I loved this. I loved it so much that I let out a happy little yip and hit request immediately when I saw its sequel pop up on Netgalley, and another when I got it – I can’t wait.
Lisa Tuttle has worked with George R.R. Martin, so I would expect her to know what she’s doing, and she does. She knows how to build characters without bending herself or her narrative into knots to make sure I picture them just as she wants me to; the main characters of this book are excellent companions. Miss Lane and Mr. Jasper Jesperson, striving to build a private investigation practice in 1893 London, are neither of them perfect. As the book begins, she has fled a position with a psychical research group upon discovering that a woman in whom she had perfect faith, a friend, was planning to conduct a fraudulent séance; I kept wanting to poke the author, or the character, asking if they didn’t want to make some kind of stand against such fakery or something? At first it felt cowardly of Miss Lane, although I surely understood her feelings of betrayal. In the end, where her moonlight flit could have seemed like an out-of-character maneuver included solely to put chess pieces in place for the next move – it didn’t. It made sense – and because it made sense and worked for the character, the rest of the plot evolves organically from it.
And as for Mr. Jesperson – he is a bit arrogant, a bit of a Sherlock Holmes-wanna-be, a bit over-focused on his own ends… but as it turns out, he has reason to be a bit arrogant, and good cause to expect to emulate Holmes – and his vision isn’t so tunneled that he can’t see a child in distress. The kitten incident was a beautiful illustration of his abilities and capabilities.
And his mother is terrific.
The writing has an effortless-seeming clarity that makes the pages fly by. The author manages the disparate elements of the plot like an expert juggler, keeping all the balls in the air until they fall neatly into their places. I love the way the climax of the action is handled. The left hand (and the reader) doesn’t really know what the right hand is doing, and the right hand can’t let the left know without sabotaging the whole plan. Miss Lane is put into a position where she has to accept the possibility that her new partner has let her down at least as badly as her last friend and partner. And Mr. Jesperson has to handle the situation with an aplomb and pragmatism that would do Holmes proud.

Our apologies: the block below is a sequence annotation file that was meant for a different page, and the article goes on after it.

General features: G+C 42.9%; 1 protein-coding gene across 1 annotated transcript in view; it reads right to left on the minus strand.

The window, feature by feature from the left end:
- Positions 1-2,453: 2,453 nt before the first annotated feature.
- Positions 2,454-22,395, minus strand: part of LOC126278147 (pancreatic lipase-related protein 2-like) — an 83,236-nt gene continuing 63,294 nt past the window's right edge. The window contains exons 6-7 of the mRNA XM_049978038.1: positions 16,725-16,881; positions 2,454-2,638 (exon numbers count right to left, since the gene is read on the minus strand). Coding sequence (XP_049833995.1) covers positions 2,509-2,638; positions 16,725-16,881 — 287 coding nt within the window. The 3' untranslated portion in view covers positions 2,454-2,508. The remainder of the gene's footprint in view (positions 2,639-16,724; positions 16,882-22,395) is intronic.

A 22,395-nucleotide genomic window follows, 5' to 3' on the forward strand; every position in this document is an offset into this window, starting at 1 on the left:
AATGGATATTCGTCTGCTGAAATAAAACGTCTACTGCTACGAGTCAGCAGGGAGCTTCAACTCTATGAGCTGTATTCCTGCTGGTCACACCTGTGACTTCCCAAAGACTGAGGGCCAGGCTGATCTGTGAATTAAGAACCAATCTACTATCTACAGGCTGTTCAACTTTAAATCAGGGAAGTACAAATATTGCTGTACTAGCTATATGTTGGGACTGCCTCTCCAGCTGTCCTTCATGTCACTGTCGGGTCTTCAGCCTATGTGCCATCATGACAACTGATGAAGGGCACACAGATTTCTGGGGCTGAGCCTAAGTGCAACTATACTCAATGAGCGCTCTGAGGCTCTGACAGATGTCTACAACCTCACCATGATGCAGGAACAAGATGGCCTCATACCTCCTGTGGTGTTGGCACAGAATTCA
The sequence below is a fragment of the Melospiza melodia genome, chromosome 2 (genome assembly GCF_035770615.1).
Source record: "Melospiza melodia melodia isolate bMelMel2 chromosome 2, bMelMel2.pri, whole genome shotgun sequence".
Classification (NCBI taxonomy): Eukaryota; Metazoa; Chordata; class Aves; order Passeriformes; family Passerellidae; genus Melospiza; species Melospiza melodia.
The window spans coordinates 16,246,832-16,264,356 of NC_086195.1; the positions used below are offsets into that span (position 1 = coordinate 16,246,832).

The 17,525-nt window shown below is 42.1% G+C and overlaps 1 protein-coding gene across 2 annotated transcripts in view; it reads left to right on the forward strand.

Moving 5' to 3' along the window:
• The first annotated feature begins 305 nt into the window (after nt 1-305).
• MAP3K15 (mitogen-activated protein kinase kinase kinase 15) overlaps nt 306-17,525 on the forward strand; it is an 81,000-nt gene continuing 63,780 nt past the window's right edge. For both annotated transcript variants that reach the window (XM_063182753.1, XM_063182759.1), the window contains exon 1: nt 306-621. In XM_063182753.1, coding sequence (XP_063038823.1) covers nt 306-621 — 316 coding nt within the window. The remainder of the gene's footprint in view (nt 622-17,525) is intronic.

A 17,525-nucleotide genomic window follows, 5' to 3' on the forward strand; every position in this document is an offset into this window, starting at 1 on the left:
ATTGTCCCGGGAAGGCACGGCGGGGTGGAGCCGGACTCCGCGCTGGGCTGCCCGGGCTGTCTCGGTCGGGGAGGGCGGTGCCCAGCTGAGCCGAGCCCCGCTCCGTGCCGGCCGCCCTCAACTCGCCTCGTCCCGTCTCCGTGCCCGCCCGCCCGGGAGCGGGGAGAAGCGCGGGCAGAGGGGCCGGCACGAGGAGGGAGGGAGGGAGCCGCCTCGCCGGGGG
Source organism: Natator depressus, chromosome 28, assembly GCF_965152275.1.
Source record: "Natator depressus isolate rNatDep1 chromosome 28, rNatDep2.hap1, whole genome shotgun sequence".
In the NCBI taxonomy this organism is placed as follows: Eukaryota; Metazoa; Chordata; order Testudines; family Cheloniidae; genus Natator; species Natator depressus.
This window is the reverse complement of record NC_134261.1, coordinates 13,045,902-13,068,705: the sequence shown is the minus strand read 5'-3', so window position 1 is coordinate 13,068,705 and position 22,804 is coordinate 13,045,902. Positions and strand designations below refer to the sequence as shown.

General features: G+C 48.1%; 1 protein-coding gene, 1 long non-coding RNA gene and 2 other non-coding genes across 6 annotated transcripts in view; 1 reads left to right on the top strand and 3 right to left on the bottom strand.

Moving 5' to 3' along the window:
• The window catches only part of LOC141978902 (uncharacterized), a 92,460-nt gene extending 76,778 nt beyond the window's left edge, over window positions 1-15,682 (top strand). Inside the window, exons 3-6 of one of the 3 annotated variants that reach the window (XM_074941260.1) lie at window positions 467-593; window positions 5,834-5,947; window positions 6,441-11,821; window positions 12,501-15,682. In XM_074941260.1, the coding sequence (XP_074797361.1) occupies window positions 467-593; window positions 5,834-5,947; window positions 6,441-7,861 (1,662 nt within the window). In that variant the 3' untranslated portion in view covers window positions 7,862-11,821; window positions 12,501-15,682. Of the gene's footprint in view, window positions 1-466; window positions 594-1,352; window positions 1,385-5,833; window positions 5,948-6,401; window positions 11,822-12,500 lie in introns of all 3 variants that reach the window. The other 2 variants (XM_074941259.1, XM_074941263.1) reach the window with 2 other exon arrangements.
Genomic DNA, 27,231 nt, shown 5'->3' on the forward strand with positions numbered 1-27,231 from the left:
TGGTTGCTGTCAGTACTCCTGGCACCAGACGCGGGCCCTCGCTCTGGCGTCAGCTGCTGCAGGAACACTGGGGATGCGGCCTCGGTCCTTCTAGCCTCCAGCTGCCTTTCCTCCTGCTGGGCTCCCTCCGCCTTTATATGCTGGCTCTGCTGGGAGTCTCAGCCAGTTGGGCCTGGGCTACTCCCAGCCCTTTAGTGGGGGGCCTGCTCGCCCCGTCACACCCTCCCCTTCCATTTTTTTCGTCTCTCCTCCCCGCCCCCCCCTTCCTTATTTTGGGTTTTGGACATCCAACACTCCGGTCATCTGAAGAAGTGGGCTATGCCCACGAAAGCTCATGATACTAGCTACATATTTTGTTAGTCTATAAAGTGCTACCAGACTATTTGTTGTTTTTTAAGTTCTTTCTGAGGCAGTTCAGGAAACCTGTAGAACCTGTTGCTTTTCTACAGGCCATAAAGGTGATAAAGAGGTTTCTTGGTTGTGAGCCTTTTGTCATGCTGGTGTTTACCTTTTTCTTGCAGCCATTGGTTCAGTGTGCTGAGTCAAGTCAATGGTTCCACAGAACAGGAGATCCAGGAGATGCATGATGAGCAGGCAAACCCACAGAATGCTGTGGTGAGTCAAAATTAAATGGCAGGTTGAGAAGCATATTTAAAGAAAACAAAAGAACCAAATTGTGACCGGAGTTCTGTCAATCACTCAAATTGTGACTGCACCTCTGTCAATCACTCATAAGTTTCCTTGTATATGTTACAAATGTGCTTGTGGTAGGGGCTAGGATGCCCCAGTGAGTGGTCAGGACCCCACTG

Another area where the writing shines is what feels like effortless exposition – or withholding of exposition. Just enough of the characters’ stories are told to make them extremely engaging while still leaving lots of ground for future books to cover (lots of future books, I hope). I love that there are lots of things in both Miss Lane’s and Mr. Jesperson’s pasts that aren’t detailed – including in their shared past, as some of their very first cases are alluded to like the Giant Rat of Sumatra (“the curious affair of the deodand”). (Wow – I never heard of a deodand before- what a fascinating thing.) I love that … shall we say, to avoid spoilers, the origin of a certain, er, fashion accessory is never, ever provided. Why does Miss Fox wear an eyepatch? I have no idea. And what’s lovely about it is that no one ever asks, and Miss Lane never explains. It would, after all, be indelicate to discuss it. Fantastic.
Best of all, the author knows how to avoid that thing that has been driving me straight up the wall so much lately: recapping. So, so many books lately feature characters doing something, and then meeting someone who wasn’t there and telling them all about it, or simply thinking about what happened a couple of chapters ago – during which the writer thoughtfully provides her apparently amnesiac reader with a summarization of those events, sometimes using just the same phrasings. Lisa Tuttle doesn’t do this. “I gave him all the details, finishing just as we reached the station.” I could just hug her for that.
I’ve been making note of a few fun names that have popped up in this year’s books – like the one which used my name, except flipped, and the Mad Men character n WWII London. Here there is a set of twins named Amelia and Bedelia – and the Amelia Bedelia books (about a very Mary Poppins-ish lady, as I recall) were a staple of my early childhood. I wonder if that was on purpose.
It’s such a great title – and I love that “psychic thief” doesn’t mean what you might first think it means. And the somnambulism is a great deal of (sometimes very creepy) fun. (And I adore that cover.)
Yay, there is a second book – and I have it.
Great quote, and … well, yeah:
Why the dead should wish to communicate with the living in such a bizarre and roundabout way—materializing flowers, playing trumpets, rapping on tables—rather than sending straightforward messages through their mediums was a question no true believer would ask.
The usual disclaimer: I received this book via Netgalley for review.